EVERGLADES (CBSMiami) – A picture is worth a thousand words. That old saying is very true when it comes to a photo posted on the Florida Fish and Wildlife Conservation Commission Facebook page which shows an invasive Burmese python constricting a white pelican.
The FWC post reads, “Native wildlife needs your help! Invasive Burmese pythons have no natural predators here, and they’re preying on our native wildlife.”
With a nine-foot wingspan, white pelicans are one of the largest bird species in Florida.
This python was discovered by Matthew Dickey, a field biologist from the University of Florida, who was on a survey for endangered species in Water Conservation Area 3A, just north of Everglades National Park.
CBSMiami.com spoke to Dickey over the phone who explained while surveying for endangered Snail Kites, he stumbled upon the snake constricting the pelican.
“I was pretty shocked, I’ve seen one before in the wild,” he said.
“Unfortunately, it was too late to save this pelican, but we can still make a difference and we need your help!,” states the Facebook post.
White pelicans do not live in Florida year-round, like brown pelicans do. They are winter visitors. They also do not feed the same way. They don’t plunge dive like brown pelicans, but instead float on the surface of the water, submerge their heads and scoop up fish. That makes them a prime target for Burmese pythons, which are semi-aquatic and are often found near or in water.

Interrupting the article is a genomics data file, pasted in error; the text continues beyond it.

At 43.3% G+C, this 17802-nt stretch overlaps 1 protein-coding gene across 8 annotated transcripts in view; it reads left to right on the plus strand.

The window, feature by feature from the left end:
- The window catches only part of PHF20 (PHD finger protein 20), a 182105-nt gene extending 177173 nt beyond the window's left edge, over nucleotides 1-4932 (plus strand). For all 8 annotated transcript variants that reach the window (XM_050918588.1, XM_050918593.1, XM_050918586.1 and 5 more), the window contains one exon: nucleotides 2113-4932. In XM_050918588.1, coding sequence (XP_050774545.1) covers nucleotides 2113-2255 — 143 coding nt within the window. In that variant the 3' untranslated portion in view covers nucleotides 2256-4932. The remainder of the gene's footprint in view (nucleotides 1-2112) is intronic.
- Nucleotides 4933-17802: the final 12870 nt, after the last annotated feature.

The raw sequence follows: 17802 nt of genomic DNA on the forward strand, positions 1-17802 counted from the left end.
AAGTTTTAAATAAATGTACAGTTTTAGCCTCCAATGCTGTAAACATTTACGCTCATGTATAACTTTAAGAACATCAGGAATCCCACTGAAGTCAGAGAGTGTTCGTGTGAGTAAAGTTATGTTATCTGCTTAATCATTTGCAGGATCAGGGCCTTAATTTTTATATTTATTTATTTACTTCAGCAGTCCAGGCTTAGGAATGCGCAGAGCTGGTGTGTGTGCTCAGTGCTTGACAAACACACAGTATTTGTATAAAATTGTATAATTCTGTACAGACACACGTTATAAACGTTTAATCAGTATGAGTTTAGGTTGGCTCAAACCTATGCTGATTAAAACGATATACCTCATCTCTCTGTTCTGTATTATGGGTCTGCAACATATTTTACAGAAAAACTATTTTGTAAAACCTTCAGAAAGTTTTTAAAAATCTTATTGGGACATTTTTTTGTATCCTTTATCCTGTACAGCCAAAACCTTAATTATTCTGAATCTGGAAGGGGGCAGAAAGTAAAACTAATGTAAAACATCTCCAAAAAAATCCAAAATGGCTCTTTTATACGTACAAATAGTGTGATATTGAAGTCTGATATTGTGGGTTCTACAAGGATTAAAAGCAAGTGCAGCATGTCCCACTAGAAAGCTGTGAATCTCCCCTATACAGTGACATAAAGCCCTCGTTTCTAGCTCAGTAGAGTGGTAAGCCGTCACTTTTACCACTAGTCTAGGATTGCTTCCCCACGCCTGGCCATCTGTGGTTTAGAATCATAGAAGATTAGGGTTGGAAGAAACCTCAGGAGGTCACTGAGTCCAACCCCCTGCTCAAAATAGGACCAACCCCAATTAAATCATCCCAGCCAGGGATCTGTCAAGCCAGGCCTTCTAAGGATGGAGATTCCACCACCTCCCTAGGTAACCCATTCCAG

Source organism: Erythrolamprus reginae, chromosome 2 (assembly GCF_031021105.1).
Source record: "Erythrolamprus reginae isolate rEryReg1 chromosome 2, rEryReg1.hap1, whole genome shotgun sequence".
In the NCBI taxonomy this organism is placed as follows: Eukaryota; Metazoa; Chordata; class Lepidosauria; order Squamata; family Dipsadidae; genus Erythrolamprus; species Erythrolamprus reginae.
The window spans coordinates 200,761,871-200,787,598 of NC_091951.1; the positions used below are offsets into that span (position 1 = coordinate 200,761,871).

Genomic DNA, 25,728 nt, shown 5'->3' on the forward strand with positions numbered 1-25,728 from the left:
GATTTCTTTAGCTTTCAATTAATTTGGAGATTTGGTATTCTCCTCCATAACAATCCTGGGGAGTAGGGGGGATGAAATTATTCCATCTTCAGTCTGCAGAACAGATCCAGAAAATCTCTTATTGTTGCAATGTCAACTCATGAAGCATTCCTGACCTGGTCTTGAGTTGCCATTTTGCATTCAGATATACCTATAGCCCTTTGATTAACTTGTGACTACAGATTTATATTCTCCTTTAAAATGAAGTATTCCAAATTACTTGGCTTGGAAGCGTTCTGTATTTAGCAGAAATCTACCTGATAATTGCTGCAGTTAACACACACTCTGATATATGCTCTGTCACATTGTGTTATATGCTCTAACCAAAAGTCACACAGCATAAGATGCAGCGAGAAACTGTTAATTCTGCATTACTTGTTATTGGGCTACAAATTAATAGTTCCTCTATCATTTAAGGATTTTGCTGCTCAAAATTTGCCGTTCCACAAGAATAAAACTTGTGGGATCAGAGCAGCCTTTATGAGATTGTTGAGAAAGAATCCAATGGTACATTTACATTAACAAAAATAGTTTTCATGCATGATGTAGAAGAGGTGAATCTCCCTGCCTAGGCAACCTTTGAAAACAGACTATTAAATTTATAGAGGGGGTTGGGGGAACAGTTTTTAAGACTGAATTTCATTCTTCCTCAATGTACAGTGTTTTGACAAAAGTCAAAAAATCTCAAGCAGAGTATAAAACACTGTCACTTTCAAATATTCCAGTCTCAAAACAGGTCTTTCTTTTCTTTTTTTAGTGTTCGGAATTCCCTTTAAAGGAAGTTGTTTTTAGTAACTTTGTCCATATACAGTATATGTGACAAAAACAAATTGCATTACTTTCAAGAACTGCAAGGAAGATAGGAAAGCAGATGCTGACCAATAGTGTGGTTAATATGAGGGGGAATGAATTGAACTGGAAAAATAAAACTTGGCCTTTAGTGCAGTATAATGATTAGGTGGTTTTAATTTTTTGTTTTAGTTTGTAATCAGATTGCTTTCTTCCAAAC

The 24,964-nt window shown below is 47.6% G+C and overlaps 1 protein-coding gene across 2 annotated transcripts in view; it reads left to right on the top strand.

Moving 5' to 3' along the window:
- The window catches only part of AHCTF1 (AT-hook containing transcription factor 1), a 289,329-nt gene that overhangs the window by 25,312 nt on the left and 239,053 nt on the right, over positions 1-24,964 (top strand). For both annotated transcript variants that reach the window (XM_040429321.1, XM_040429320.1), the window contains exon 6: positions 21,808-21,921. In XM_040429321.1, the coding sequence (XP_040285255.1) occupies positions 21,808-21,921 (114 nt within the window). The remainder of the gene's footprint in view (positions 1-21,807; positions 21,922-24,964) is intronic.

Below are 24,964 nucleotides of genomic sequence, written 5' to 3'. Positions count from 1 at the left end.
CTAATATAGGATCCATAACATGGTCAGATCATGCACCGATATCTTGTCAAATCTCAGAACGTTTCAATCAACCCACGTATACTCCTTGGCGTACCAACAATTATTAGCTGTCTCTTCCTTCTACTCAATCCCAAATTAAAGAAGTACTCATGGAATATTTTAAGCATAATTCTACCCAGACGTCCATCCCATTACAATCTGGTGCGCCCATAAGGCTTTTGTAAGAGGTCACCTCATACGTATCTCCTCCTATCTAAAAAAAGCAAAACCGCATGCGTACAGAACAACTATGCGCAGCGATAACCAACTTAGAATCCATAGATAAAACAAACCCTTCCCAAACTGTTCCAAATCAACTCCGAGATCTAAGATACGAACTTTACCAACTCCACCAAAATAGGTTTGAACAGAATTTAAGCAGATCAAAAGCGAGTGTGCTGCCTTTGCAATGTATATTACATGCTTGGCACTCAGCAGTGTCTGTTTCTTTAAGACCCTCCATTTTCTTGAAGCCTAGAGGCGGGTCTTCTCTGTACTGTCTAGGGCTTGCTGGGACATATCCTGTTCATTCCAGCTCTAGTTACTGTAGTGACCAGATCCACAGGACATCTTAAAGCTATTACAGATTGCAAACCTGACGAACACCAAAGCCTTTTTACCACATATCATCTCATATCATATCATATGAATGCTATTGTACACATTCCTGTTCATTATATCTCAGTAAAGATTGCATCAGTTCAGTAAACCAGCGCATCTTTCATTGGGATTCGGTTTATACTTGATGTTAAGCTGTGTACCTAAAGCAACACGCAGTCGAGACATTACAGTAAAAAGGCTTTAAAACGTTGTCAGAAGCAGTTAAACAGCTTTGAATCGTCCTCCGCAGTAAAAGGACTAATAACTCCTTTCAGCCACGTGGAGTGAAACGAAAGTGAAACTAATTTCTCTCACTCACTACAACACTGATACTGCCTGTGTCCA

Burmese pythons are an invasive species in and around the Everglades. More than 3,000 pythons have been removed from the Everglades since 2017, not counting the reptiles removed by the public in python hunts, according to wildlife officials. However, those efforts have not been enough.
Scientists say they have eliminated 99-percent of the native mammals in the Everglades, decimating food sources for native predators such as panthers and alligators. Native populations of bobcats, opossums, raccoons, foxes and rabbits have been devastated.
Because of their large size, adult Burmese pythons have few predators, with alligators and humans being the exceptions.
Burmese pythons are not protected in Florida except by anti-cruelty law. Pythons can be killed on private property with landowner permission and can also be killed year-round and without a permit on 22 public lands in south Florida. The FWC encourages people to kill wild caught pythons whenever possible.